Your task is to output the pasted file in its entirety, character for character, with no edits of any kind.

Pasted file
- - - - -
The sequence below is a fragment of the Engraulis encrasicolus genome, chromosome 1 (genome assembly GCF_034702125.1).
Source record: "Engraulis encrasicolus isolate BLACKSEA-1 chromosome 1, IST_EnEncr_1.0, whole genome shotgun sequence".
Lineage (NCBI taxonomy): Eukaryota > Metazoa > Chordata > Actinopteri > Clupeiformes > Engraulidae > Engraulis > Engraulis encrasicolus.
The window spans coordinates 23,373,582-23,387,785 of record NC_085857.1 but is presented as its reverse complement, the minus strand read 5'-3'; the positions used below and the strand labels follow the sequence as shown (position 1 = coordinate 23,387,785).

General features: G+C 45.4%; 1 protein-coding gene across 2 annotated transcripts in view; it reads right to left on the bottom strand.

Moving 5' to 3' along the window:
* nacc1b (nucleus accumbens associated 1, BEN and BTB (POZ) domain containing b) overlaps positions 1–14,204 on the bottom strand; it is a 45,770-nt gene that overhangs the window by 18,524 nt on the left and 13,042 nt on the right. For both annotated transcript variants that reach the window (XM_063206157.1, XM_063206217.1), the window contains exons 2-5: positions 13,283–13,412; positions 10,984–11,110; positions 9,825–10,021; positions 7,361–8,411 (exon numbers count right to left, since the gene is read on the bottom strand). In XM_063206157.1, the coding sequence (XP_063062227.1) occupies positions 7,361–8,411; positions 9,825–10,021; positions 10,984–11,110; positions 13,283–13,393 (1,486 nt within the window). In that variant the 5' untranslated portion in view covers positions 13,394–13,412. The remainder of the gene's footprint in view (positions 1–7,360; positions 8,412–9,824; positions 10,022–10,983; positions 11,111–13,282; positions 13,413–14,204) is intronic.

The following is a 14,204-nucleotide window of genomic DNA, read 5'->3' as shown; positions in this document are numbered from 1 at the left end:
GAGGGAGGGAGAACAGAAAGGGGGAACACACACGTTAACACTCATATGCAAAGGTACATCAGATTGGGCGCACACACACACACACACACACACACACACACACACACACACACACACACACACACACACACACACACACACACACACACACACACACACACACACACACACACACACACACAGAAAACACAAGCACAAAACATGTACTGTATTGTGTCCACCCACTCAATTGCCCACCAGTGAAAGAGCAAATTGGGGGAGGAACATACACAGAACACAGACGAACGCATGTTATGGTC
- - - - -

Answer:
The sequence below is a fragment of the Engraulis encrasicolus genome, chromosome 1 (genome assembly GCF_034702125.1).
Source record: "Engraulis encrasicolus isolate BLACKSEA-1 chromosome 1, IST_EnEncr_1.0, whole genome shotgun sequence".
Lineage (NCBI taxonomy): Eukaryota > Metazoa > Chordata > Actinopteri > Clupeiformes > Engraulidae > Engraulis > Engraulis encrasicolus.
The window spans coordinates 23,373,582-23,387,785 of record NC_085857.1 but is presented as its reverse complement, the minus strand read 5'-3'; the positions used below and the strand labels follow the sequence as shown (position 1 = coordinate 23,387,785).

General features: G+C 45.4%; 1 protein-coding gene across 2 annotated transcripts in view; it reads right to left on the bottom strand.

Moving 5' to 3' along the window:
* nacc1b (nucleus accumbens associated 1, BEN and BTB (POZ) domain containing b) overlaps positions 1–14,204 on the bottom strand; it is a 45,770-nt gene that overhangs the window by 18,524 nt on the left and 13,042 nt on the right. For both annotated transcript variants that reach the window (XM_063206157.1, XM_063206217.1), the window contains exons 2-5: positions 13,283–13,412; positions 10,984–11,110; positions 9,825–10,021; positions 7,361–8,411 (exon numbers count right to left, since the gene is read on the bottom strand). In XM_063206157.1, the coding sequence (XP_063062227.1) occupies positions 7,361–8,411; positions 9,825–10,021; positions 10,984–11,110; positions 13,283–13,393 (1,486 nt within the window). In that variant the 5' untranslated portion in view covers positions 13,394–13,412. The remainder of the gene's footprint in view (positions 1–7,360; positions 8,412–9,824; positions 10,022–10,983; positions 11,111–13,282; positions 13,413–14,204) is intronic.

The following is a 14,204-nucleotide window of genomic DNA, read 5'->3' as shown; positions in this document are numbered from 1 at the left end:
GAGGGAGGGAGAACAGAAAGGGGGAACACACACGTTAACACTCATATGCAAAGGTACATCAGATTGGGCGCACACACACACACACACACACACACACACACACACACACACACACACACACACACACACACACACACACACACACACACACACACACACACACACACACACACACACACACAGAAAACACAAGCACAAAACATGTACTGTATTGTGTCCACCCACTCAATTGCCCACCAGTGAAAGAGCAAATTGGGGGAGGAACATACACAGAACACAGACGAACGCATGTTATGGTC